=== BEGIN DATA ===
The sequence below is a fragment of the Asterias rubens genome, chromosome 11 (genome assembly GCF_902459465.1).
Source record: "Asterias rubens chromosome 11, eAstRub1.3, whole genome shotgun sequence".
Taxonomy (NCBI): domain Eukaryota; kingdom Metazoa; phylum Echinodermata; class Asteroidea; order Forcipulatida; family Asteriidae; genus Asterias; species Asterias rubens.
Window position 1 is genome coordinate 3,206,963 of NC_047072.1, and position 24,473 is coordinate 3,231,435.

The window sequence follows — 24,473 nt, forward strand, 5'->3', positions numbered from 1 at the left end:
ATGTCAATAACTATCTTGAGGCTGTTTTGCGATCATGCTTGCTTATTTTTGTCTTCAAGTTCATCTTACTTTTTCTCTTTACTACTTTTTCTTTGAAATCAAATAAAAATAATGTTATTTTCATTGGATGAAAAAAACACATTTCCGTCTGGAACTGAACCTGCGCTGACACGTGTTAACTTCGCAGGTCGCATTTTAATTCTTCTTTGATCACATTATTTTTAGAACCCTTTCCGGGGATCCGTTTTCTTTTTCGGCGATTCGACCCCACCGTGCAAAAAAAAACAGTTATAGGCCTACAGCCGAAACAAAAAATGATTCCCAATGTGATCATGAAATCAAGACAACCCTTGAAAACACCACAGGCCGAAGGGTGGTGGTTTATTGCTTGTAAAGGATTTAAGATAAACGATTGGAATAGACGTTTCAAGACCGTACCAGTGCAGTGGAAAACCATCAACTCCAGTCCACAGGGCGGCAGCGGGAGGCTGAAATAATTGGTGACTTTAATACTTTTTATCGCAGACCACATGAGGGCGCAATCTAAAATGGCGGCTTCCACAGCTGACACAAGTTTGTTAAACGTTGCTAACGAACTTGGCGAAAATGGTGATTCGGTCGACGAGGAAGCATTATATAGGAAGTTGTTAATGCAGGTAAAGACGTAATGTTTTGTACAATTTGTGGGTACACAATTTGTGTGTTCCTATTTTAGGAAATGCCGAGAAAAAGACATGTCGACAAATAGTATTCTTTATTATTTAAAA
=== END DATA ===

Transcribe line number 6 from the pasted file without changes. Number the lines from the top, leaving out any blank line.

ATGTCAATAACTATCTTGAGGCTGTTTTGCGATCATGCTTGCTTATTTTTGTCTTCAAGTTCATCTTACTTTTTCTCTTTACTACTTTTTCTTTGAAATCAAATAAAAATAATGTTATTTTCATTGGATGAAAAAAACACATTTCCGTCTGGAACTGAACCTGCGCTGACACGTGTTAACTTCGCAGGTCGCATTTTAATTCTTCTTTGATCACATTATTTTTAGAACCCTTTCCGGGGATCCGTTTTCTTTTTCGGCGATTCGACCCCACCGTGCAAAAAAAAACAGTTATAGGCCTACAGCCGAAACAAAAAATGATTCCCAATGTGATCATGAAATCAAGACAACCCTTGAAAACACCACAGGCCGAAGGGTGGTGGTTTATTGCTTGTAAAGGATTTAAGATAAACGATTGGAATAGACGTTTCAAGACCGTACCAGTGCAGTGGAAAACCATCAACTCCAGTCCACAGGGCGGCAGCGGGAGGCTGAAATAATTGGTGACTTTAATACTTTTTATCGCAGACCACATGAGGGCGCAATCTAAAATGGCGGCTTCCACAGCTGACACAAGTTTGTTAAACGTTGCTAACGAACTTGGCGAAAATGGTGATTCGGTCGACGAGGAAGCATTATATAGGAAGTTGTTAATGCAGGTAAAGACGTAATGTTTTGTACAATTTGTGGGTACACAATTTGTGTGTTCCTATTTTAGGAAATGCCGAGAAAAAGACATGTCGACAAATAGTATTCTTTATTATTTAAAA